One Gear, One Problem
So first of all, no I've not yet finished the GT and fully tested it... The starnut is still loose, the 5th gear still skips. I'll do it at some point, honest!
But I've got a new idea, see?! And it requires changing wheel sizes (like almost all my plans seem to)
We've had this old green bike in the house for ages. It was a project bike for my Dad, who repainted it and made it quite nice, but he could never make it work. The rear mech never quite stuck (no hanger, the holding piece doesn't stay put), and the gearing is old, massive, and crap. It was meant to be a pub bike for him, but if you can't ride it when sober it's gonna go badly...
It does however have skinny tubes, sliding dropouts, and a lot of chromed parts :3
The bike is technically complete, I just forgot to take a pic before I whipped the wheels out, as I was excited to check sizing and all that.
The brakes might just about reach, we'll see if they do, but if they don't I'll only need longer standard brakes, not the full on longreach which is quite nice. Roughly 65mm needed, by my calculations.
I've taken stock of what parts I need.
- Bearings for the rear wheel (1/4th in)
- Singlespeed kit
- Pedals (beartrap cages?)
- Chainring bolt spacers (for when I've removed one or the other chainring)
- QR skewers, probably best to go bolt on so I can crank down the rear wheel, and also for style points
As for work things that I've noted:
- Respace the rear wheel dropout (135mm I think)
- Remove the granny brakes
- Check the bottom bracket (Dad said it's jammed in improperly)
All of this seems like a good project that'll make a nice bike. I'm not sure quite what gearing I'll go for, but I know there's a 52t and 40t chainring to pick from.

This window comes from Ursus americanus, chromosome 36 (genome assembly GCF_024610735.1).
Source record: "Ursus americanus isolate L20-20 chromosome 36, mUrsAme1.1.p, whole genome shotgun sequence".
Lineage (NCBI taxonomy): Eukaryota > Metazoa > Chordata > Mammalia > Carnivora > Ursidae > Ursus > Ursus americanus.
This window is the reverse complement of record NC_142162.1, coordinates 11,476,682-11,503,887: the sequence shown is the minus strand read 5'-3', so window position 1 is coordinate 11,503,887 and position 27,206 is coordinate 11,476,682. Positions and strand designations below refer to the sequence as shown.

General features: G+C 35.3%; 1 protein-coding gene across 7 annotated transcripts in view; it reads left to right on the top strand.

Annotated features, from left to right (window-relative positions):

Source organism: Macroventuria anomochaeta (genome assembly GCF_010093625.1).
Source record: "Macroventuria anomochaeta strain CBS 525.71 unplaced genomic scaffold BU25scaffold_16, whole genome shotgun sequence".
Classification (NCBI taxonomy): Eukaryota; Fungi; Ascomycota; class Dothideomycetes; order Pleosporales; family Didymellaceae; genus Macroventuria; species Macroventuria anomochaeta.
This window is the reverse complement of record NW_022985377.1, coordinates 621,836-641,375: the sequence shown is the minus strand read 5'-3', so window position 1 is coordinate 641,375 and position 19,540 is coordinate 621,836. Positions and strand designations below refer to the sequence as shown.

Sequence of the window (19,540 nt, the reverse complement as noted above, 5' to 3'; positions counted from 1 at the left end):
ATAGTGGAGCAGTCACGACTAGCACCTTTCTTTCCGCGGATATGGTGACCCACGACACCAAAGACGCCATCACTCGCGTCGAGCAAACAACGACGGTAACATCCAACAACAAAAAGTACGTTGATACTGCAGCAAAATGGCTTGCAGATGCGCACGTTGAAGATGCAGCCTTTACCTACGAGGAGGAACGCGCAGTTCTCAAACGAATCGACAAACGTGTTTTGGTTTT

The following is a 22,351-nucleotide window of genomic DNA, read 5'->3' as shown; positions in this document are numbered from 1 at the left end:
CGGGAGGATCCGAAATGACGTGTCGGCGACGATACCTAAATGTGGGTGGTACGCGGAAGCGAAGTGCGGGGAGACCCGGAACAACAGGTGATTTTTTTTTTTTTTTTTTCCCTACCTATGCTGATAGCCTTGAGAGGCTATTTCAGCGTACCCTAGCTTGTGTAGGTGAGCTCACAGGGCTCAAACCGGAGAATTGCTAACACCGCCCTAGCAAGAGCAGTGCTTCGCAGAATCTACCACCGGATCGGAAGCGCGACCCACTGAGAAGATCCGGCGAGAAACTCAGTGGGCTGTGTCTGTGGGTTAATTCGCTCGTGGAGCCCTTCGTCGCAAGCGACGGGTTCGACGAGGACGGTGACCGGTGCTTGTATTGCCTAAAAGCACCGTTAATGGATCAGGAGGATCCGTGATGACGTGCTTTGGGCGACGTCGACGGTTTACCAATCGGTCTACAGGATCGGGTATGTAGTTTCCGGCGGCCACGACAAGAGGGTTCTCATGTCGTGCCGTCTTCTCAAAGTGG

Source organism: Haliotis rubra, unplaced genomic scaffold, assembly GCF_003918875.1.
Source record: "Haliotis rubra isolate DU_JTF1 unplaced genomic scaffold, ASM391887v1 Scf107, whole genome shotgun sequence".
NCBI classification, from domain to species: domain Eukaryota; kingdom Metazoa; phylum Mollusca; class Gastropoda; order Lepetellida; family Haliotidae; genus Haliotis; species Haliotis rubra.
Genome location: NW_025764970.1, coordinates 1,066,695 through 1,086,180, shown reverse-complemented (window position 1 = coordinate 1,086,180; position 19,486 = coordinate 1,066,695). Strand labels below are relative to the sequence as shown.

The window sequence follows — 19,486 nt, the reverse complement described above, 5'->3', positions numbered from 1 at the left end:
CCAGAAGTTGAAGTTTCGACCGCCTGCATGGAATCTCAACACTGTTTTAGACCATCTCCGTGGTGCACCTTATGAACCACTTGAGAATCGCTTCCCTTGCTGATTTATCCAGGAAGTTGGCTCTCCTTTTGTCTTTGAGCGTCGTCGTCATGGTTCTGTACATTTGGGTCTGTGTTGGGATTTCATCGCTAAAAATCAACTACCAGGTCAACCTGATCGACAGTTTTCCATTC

The tyres will be 28mm that I have lying around, and the wheels are donated by the same guy who buggered this wheel. The rear has the same exact issue, and the front had a big ol' dent!
But we fixed that with some plyers. It's not perfect because the rag I was using to try to protect the sidewall tore through, but it should work fine. These rims have plenty of wear life left in them, and hell the rear one is nearly brand new somehow. Maybe he just used the drag from the locked up rear hub to do his braking!
Sheldon Brown of course held the answers here. His guide to roadside wheel repairs is pretty much the only place I could find that dared tell you this sort of thing is possible, other than a really old book which also stated the same sort of methods as Sheldon.
So, that's the next project! It's gonna take a bit of work to make nice, but I think it'll be a cool addition to have a true singlespeed to go around on, and having a "racer" is something I keep looking at, but know I'll never need because of the glory of wide tyres and low tread CX bikes!
Just gotta bite the bullet and start doing the work. Spreading the rear triangle will come first, and after that I'll pick up the parts I need.
As a bonus, I finally made the rear wheel on my MTB properly tight. The bearings are shit, I probably need to replace the whole axle unfortunately, but for now it can stay... I don't have the energy...